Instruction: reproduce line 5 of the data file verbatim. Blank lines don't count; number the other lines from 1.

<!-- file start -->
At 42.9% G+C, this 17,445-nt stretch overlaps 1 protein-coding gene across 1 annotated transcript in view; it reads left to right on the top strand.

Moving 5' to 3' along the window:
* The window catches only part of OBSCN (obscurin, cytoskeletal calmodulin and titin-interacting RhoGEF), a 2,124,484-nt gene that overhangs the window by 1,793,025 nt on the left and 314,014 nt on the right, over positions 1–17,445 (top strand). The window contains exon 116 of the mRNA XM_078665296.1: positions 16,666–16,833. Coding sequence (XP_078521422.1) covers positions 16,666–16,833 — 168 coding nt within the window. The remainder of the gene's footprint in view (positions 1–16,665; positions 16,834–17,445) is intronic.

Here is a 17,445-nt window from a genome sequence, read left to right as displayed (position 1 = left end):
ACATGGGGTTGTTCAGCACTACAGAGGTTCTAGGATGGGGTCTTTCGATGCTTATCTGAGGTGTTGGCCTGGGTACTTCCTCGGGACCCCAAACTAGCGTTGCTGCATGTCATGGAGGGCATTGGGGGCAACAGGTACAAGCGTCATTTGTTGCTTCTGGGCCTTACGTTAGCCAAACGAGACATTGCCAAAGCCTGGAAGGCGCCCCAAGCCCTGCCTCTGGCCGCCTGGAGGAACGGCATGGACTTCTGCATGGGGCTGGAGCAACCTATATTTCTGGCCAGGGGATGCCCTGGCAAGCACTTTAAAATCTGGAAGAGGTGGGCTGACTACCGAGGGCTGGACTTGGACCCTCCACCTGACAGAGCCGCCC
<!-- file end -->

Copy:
ACATGGGGTTGTTCAGCACTACAGAGGTTCTAGGATGGGGTCTTTCGATGCTTATCTGAGGTGTTGGCCTGGGTACTTCCTCGGGACCCCAAACTAGCGTTGCTGCATGTCATGGAGGGCATTGGGGGCAACAGGTACAAGCGTCATTTGTTGCTTCTGGGCCTTACGTTAGCCAAACGAGACATTGCCAAAGCCTGGAAGGCGCCCCAAGCCCTGCCTCTGGCCGCCTGGAGGAACGGCATGGACTTCTGCATGGGGCTGGAGCAACCTATATTTCTGGCCAGGGGATGCCCTGGCAAGCACTTTAAAATCTGGAAGAGGTGGGCTGACTACCGAGGGCTGGACTTGGACCCTCCACCTGACAGAGCCGCCC